Nigerians walk against diabetes

Nigerians walk against diabetes


Today is World Diabetes Day. Amidst statistics showing that the condition is increasing at a fast pace globally, various groups across the world embarked on different activities aimed at drawing attention to the disease and its deadly impact on human health.

In Nigeria, Mr Obi Madubogwu a Nollywood Veteran and Saving Life for Africa Diabetics Foundation (SLAD) founder, in conjunction with  the Actors Guild of Nigeria (AGN),  led Nigerian actors and members of the public in a walk across the streets of Lagos to mark the day. The group distributed education leaflets during the walk and also carried out free diabetes screening.

The News Agency of Nigeria (NAN) reports that over 200 people were screened at Orile and Ojuelegba during the walk.

Madubogwu described diabetes as a condition caused by high blood sugar that could have very serious side effects if it is not properly managed.

The actor said that diabetic symptoms which included weight loss, increased hunger, increased thirst and increased urination were easily ignored, a reason so many people with the condition are not aware they have it.

“Today is World Diabetics Day and we are creating awareness about diabetes management, early detection and how people can know their status.

“We have noticed a high sugar level in a majority of the people that we have tested so far, some even up to 400 mg/dL and they did not know it,” he said.

Madubogwu said that in a healthy person, the sugar level should be between 82 to 110 mg/dL and that the higher it was the more serious the health risk.

Mrs Ngozi Charles-Osuagwu, a nurse heading SLAD’s medical team, told NAN that diabetes is a sugar related disease.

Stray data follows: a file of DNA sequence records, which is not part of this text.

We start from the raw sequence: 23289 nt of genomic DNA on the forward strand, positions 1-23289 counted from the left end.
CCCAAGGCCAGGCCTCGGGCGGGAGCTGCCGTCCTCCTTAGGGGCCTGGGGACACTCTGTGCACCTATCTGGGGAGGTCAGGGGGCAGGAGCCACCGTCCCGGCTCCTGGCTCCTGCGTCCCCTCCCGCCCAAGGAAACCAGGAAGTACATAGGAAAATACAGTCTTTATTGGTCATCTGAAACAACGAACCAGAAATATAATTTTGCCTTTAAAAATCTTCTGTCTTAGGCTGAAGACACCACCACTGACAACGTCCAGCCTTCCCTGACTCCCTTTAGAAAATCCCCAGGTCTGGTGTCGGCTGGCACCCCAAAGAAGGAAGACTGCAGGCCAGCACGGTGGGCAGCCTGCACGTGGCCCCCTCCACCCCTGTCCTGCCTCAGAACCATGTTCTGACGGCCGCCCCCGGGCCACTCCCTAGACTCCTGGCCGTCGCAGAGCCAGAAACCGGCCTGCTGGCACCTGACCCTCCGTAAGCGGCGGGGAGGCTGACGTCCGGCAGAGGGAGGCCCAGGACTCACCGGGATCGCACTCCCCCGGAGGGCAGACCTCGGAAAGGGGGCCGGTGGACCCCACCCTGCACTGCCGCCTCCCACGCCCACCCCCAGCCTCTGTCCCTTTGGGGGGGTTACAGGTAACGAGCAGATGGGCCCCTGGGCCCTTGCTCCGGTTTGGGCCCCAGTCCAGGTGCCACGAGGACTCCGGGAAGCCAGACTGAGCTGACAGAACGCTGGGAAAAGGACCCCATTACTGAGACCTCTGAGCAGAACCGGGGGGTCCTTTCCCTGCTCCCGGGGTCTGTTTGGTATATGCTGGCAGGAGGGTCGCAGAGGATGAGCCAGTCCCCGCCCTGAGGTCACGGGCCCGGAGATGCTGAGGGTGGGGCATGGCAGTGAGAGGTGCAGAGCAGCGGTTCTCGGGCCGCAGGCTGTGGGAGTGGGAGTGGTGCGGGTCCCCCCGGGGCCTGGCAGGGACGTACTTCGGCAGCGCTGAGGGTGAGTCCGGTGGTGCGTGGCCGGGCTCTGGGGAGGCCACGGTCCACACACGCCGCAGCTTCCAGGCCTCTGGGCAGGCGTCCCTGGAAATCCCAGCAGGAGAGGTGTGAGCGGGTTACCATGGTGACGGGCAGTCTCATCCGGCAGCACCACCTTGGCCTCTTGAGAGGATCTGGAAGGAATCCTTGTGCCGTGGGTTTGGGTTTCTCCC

“Presently, there is no cure for diabetes but it can be managed, it is not a death sentence if recognised on time,” she said.

Charles-osuagwu said that was caused by the inability of an individual’s body to make use of the sugar in their system because of a particular enzyme called insulin.

“Insulin converts blood sugar to glucose, for metabolism and other body activities.

“Diabetes occurs when the body does not produce enough insulin or when the cells of the body do not respond properly to the insulin,” she said.

She further disclosed that because the body cannot make use of the sugar, it just keeps circulating in the blood making the person tired and unable to carry out normal tasks.

She said that diabetes also affect other organs of the body, including the kidneys and eyes. Not only that, she added that the condition hinders blood supply to parts of the body that are far from the heart and as a result leg injuries in diabetics take longer time to heal.

“Such a person can come down with diabetic foot gangrene which can result in amputation, a life treating infection called septicemia and death,” she said.

She said that people could reduce their risk of developing diabetes if they watched their diet and exercised frequently.

The theme for the 2015 World Diabetes Day is “Healthy Living and Diabetes”.


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